It’s International Volunteer Day and this year’s theme is global applause – give volunteers a hand. And I’m a bit late with this post because, yep, I’ve been volunteering. You’ll find me at the Angkor Photo Festival most of this week, helping out with blogging and social media.
With an estimated one billion volunteers around the globe, that’s a lot of people helping others. And that’s really what the spirit of volunteering is all about – helping people, helping society and working together to make things better.
We’ve done a lot of volunteering over the last 18 months. It is one of the many reasons we chose Cambodia as a place to live – we believed we would be able to make a contribution to others and help in some small way. We’ve met some great people and made some fantastic friends.
But some experiences have been better than others and there are a variety of reasons for that.
So I thought I’d make a list of tips for volunteers and for organisations working with volunteers.
Volunteer definition: A person who gives their time or expertise, willingly and without pay.
Tips for organisations looking for volunteers
Volunteers should not replace the local workforce
It’s important – especially in developing countries – that volunteers are not used for jobs where local people can be employed. Volunteering should not be about taking away opportunities but filling in gaps and making improvements.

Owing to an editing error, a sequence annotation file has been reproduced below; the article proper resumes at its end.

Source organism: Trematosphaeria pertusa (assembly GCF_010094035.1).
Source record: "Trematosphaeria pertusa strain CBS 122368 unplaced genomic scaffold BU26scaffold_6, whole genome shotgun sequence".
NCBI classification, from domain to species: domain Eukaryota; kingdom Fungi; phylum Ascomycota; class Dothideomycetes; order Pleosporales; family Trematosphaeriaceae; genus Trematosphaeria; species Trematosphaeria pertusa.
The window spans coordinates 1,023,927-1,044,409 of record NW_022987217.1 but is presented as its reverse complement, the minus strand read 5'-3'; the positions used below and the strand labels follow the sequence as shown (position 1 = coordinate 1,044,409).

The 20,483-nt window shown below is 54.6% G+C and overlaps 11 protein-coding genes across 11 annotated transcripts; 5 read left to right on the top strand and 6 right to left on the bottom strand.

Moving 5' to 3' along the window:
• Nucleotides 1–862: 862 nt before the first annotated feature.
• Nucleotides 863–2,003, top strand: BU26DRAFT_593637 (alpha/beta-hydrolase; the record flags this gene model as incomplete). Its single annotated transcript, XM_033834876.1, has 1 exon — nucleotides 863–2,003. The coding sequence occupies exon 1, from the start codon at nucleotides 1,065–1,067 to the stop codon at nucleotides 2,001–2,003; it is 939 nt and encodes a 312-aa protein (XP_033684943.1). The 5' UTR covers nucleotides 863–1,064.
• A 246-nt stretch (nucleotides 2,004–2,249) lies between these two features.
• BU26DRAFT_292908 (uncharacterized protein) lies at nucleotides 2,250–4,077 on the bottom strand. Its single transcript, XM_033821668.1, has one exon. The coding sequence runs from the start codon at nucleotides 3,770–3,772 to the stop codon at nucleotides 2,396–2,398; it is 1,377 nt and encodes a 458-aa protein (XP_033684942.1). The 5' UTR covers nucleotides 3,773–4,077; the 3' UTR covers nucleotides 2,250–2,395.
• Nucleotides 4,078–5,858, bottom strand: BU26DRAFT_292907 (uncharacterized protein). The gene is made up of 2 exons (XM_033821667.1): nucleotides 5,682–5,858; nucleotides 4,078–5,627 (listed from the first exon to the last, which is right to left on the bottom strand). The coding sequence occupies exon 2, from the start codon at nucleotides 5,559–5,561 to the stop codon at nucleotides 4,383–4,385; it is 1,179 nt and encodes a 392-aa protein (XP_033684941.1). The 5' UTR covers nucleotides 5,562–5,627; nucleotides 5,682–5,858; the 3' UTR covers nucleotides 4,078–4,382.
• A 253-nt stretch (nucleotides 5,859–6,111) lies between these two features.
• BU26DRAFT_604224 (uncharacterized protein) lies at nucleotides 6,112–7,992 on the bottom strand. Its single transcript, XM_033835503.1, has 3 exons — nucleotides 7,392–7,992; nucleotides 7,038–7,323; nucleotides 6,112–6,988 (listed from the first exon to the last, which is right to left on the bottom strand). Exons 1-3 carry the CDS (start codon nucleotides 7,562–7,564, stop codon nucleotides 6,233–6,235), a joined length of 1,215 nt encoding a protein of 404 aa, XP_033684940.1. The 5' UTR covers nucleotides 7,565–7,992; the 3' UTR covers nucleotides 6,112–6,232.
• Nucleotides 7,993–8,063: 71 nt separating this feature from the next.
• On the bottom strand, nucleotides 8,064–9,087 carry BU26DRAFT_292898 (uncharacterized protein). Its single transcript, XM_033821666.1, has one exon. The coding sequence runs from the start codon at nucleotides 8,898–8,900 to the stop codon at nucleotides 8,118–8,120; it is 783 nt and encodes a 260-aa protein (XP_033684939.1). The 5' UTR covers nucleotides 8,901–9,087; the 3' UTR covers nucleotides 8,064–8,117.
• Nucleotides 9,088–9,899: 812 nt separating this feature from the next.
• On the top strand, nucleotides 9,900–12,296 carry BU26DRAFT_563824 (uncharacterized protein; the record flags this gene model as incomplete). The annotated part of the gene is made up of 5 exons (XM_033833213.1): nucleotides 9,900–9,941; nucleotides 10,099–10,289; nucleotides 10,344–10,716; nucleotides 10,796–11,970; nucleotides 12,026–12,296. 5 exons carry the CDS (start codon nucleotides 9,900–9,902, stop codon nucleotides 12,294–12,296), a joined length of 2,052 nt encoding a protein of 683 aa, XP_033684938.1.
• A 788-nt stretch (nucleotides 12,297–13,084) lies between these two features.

Volunteers need guidelines
An introduction to the organisation, the role and a clear set of instructions and guidelines helps everyone understand what is expected.
Volunteers need to feel useful
Make sure you have jobs for them to do before they arrive. Volunteers need to feel like they are making a positive contribution and that the work they are doing is useful. Sitting around twiddling thumbs is just frustrating when people have donated valuable time.
Know the special skills your volunteers have
It’s always good to know what special skills and qualifications your volunteers have. If you have someone who is an administration wizz then you might make better use of their time by getting them to help organise your office or computer files than having them paint a wall.
Volunteers need to feel valued.
Yes, I’m sure as an organisation you value the help you are receiving, but do your volunteers know that? This doesn’t mean you have to go all gushy and thank them profusely every time you see them. But it does mean thinking about how you let them know you are grateful. While most volunteers are happy for a thank you here and there, some like to have their names and photos plastered all over social media – but if you are doing that for a group of volunteers and forgetting one person – then it can feel personal. And don’t forget to thank your actual paid staff as well J
Volunteers want to feel like part of a team
If you are using a volunteer, particularly a long-term volunteer, and not including them in your information, planning, etc you risk creating a sense of alienation. Make sure your communication is up to speed and everyone is kept up-to-date with what they need to know.
Volunteers take time